In the small, sleepy island town of Sitka, Alaska, not much happens in the way of headline-grabbing news. (I’m allowed to say that because I’m from there). That is until one local happened to stumble across a familiar face in a very unfamiliar location.
Local hospital employee, Eric Radzuikinas, was making his nightshift rounds around 2.30am on August 31 when he came across a 450-kilogram (1,000-pound) Steller’s sea lion awkwardly fumbling its way down the street in town. As the local radio station put it, “How often do you see a sea lion lumbering down the road?”
Multiple agencies, including the Sitka Volunteer Fire Department and the National Oceanic and Atmospheric Administration (NOAA), tried to move the mammal back to the water, even using fire hoses to corral it back to its normal habitat – all to no avail. A spokesperson with the National Marine Fisheries Service said the agency and biologists were monitoring the car-sized animal, which they believe is frightened and confused.
“He is a sub-adult male sea lion,” Julie Speegle with NOAA told KCAW. “He appears to be frightened and confused, and he’s been sort of hiding out in the bushes a little bit. Our law enforcement officers have cordoned off the area with ribbon, and we’re asking members of the public to please avoid the area, so we can allow the animal some space and quiet to calm down.”
“[We’re] hoping that he finds his way back to the water by himself once things calm down a little bit. There is still the possibility of using some approved hazing practices to encourage him in the right direction if the need arises,” she added.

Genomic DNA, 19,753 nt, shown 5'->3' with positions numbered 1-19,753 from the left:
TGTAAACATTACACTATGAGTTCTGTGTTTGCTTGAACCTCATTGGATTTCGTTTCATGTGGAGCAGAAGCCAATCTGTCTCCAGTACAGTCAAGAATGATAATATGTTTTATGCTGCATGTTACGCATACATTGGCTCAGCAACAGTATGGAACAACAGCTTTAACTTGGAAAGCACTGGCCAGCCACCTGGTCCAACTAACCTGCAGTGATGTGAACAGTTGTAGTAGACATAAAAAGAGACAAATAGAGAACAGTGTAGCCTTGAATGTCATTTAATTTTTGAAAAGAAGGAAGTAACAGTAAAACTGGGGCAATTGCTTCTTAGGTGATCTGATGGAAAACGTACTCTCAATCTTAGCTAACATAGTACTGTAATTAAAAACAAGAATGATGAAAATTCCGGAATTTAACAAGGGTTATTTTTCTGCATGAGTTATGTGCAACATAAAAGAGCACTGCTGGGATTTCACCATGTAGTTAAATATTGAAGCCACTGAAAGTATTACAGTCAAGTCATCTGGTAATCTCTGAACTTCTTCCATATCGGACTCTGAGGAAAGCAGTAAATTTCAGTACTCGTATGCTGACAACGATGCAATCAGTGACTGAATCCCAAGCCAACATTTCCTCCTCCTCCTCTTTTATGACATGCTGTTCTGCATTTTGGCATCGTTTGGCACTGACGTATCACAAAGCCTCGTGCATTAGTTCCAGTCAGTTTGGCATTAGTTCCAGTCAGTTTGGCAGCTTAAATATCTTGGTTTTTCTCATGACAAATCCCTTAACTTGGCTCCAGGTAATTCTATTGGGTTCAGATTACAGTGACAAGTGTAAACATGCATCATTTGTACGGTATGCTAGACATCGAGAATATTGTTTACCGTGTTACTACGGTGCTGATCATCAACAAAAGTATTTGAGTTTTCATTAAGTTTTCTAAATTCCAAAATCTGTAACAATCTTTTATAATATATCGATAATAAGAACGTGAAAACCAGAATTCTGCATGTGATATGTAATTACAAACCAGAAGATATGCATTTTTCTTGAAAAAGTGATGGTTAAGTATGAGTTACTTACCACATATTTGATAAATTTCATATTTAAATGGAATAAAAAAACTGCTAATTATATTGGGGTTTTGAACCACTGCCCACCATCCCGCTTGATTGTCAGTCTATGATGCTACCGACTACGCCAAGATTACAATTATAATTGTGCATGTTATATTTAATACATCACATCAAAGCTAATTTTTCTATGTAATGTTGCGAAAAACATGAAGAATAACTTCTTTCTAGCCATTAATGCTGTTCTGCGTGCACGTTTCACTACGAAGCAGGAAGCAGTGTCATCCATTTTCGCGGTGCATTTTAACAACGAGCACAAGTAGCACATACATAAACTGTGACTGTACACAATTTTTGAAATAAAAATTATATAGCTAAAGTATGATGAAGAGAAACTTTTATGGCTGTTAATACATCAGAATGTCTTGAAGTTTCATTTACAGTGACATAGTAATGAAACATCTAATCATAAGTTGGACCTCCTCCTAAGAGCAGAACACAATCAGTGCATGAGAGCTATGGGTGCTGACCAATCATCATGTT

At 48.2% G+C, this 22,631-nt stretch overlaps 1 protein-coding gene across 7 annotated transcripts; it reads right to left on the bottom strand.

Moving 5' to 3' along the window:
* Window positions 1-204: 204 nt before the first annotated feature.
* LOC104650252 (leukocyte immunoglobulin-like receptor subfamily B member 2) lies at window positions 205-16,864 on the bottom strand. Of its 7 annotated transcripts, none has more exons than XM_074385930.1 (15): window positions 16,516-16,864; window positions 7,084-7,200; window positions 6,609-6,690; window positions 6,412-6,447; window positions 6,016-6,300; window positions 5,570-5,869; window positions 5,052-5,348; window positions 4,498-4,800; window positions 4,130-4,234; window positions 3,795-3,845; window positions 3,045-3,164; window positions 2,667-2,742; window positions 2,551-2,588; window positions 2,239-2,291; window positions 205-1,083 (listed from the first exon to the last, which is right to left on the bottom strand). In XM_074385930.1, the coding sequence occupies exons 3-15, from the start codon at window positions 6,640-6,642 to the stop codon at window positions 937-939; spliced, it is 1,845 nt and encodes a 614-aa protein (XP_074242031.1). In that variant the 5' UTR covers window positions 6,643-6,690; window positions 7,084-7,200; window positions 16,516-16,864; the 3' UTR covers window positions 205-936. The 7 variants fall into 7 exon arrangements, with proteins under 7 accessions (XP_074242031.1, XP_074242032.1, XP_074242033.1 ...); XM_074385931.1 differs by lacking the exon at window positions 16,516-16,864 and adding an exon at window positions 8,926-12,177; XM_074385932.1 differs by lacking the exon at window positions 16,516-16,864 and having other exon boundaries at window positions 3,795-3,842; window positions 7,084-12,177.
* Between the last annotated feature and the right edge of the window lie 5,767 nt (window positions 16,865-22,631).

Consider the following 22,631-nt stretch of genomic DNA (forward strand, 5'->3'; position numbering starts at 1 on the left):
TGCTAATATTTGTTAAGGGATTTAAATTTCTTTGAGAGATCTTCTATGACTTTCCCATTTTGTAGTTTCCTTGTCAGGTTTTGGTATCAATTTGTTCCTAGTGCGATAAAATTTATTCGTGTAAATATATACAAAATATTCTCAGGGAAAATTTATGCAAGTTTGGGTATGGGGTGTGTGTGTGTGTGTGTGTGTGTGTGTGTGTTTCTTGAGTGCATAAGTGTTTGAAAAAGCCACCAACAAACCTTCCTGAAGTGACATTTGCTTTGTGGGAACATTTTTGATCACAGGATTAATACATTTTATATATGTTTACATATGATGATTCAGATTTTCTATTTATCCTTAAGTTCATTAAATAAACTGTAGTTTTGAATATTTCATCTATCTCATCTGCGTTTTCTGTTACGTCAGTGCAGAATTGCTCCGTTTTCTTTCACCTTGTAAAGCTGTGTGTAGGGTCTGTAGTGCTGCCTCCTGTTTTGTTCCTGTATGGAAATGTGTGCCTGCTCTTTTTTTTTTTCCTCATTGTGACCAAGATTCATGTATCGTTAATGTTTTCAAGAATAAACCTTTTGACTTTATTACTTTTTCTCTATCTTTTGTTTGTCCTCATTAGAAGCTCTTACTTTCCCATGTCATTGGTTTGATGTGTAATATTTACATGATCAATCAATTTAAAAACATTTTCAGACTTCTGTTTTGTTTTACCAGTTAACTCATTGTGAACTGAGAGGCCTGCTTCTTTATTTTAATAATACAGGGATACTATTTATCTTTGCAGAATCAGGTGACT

Steller’s sea lions are the largest of the eared seal family, which includes all sea lions and fur seals. Males can reach lengths of over 3 meters (11 feet) and a weight of up to 1,100 kilograms (2,500 pounds). Historically, these blubbery giants were hunted for their meat, fur, and oil. Today they are protected under the Marine Mammal Protection Act (MMPA) and are federally designated as endangered under the Endangered Species Act (ESA) along the western US.
Sea lions can become stranded for a number of reasons, such as after suffering traumatic injuries and bacterial infections like leptospirosis, malnourishment, parasites, or harmful algal blooms that can cause domoic acid poisoning.
If you see a stranded marine mammal, the Marine Mammal Center, who is not involved in the Sitka sea lion’s case, says do not touch it. Stay at least 50 feet away, note its physical characteristics, such as size and condition, determine its exact location, and report it right away to the Marine Mammal Stranding Network toll-free at 877-925-7773 (in the US).
Back in Sitka, the story has a happy ending. Rescuers were able to tranquilize the behemoth and move him back to the water using a front-end loader, reports the Anchorage Daily News.
"It's a good outcome," Speegle told the publication. "He was last seen catching a fish."